Transport of Radon in Still Water under Steady-State and Transient Conditions
The transport of 222Rn through sealed, horizontal 2.54 cm diameter tubes filled with still water was observed to be significantly greater than that predicted solely from molecular diffusion. The rate of 222Rn transport was also found to be related to the concentration of 222Rn in the water. A constant source of radon producing an air concentration ranging from 1.1 to 176 Bq cm-3 was connected to one end of a horizontal, insulated tube filled with water ranging from 30 to 52 cm in length. Continuous measurements of radon in air under transient and steady-state conditions were obtained using ZnS(Ag) alpha scintillators that were connected at each end of the water filled diffusion channel. Conventional values for pure molecular diffusion of radon in water range from 1.14 x 10-5 to 1.56 x 10-5 cm2 sec-1. Values for radon transport observed in this study are from 30 to 50 times greater than the rates cited for molecular diffusivity. Microturbulence produced by alpha particles from the decay of radon and its progeny may be responsible for eddy diffusivity observed in our experiments ranging from 5.14 x 10-4 to 8.14 x 10-4 cm2 sec-1. Theoretical analysis demonstrates that the energy associated with alpha decay of radon and its short-lived decay products in the water is sufficient to induce micro-turbulence in the diffusion channels to explain the ten-fold enhancement of radon transport observed in this study. This phenomenon of “radio-turbulence” may have significance for predicting the fate of radioactive wastes in soil and ground water, the geological disposal of spent fuel, nuclear fuel integrity analysis, and for studying the fate of radio-labeled pharmaceuticals in the body where the biokinetics could be affected by the energy associated with radioactive decay.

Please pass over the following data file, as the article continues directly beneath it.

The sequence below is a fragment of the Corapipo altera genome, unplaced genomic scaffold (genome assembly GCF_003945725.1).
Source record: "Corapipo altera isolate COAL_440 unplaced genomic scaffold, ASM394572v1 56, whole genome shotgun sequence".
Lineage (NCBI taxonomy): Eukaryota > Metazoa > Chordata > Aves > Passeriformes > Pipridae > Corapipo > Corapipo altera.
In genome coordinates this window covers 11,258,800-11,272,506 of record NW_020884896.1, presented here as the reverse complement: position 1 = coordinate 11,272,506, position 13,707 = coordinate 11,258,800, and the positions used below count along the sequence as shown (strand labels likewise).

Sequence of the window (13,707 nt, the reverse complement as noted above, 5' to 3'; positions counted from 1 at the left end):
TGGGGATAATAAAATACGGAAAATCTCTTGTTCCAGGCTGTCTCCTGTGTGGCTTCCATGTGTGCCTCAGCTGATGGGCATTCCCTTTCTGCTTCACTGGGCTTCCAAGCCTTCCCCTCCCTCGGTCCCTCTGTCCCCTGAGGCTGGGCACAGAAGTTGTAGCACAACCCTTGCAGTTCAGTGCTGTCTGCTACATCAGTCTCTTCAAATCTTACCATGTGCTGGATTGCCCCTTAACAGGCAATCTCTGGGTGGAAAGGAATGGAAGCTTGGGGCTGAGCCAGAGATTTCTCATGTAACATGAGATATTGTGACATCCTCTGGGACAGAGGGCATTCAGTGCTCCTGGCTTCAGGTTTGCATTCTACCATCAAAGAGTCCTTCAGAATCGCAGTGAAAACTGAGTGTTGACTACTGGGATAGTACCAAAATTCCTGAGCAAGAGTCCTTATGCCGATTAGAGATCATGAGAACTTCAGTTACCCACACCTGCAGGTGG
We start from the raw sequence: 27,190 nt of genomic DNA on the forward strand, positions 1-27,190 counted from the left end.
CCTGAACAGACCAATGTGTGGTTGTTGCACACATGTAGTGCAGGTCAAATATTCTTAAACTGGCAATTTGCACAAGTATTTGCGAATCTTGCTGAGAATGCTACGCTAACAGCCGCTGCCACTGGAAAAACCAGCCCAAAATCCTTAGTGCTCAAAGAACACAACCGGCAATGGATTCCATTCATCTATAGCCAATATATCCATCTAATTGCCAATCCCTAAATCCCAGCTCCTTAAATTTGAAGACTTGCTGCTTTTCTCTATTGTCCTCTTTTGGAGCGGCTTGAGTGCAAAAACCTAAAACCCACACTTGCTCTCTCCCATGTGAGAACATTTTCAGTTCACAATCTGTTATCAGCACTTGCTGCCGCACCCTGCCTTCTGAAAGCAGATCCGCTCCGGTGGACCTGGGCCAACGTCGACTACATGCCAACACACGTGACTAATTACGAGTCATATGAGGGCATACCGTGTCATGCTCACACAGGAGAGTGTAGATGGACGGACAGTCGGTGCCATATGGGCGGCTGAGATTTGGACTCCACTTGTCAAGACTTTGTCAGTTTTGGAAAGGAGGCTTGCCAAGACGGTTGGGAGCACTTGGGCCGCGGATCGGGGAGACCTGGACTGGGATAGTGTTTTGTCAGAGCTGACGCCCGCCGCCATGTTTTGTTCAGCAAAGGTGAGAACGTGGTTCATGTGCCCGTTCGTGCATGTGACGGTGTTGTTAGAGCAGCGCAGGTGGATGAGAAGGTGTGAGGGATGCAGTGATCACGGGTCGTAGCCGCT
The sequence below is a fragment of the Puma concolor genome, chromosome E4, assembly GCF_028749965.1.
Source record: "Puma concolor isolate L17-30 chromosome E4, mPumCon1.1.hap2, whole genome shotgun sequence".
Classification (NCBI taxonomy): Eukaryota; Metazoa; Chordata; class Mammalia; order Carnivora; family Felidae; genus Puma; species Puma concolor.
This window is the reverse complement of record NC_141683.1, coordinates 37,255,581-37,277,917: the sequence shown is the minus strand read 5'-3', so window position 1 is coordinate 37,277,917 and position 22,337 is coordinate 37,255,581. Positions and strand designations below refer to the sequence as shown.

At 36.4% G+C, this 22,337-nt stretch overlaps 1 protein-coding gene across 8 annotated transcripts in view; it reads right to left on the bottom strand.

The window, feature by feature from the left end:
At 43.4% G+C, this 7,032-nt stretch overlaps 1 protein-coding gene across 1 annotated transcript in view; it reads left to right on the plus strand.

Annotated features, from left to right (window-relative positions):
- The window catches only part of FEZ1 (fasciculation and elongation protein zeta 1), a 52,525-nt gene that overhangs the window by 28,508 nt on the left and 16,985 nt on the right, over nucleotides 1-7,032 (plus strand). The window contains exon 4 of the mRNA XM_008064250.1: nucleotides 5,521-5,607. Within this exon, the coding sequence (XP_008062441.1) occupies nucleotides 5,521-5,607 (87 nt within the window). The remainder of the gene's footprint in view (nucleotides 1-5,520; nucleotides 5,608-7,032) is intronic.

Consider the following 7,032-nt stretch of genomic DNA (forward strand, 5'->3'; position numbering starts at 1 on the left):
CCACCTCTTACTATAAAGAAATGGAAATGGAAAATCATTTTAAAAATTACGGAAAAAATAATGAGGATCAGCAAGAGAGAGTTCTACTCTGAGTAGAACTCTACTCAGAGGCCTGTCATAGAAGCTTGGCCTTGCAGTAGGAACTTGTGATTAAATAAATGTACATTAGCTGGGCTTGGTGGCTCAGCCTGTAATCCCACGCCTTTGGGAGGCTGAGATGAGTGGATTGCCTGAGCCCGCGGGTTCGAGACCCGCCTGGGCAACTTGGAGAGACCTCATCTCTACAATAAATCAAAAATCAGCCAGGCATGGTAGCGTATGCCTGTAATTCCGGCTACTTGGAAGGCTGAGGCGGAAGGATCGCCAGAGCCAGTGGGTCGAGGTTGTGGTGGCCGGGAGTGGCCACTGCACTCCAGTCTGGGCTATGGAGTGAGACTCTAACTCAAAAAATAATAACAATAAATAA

Syahrir et al., "Transport of Radon in Still Water under Steady-State and Transient Conditions," Proceedings of the 11th International Congress of the International Radiation Protection Association, International Radiation Protection Association, Jan 2004.
Mining and Nuclear Engineering
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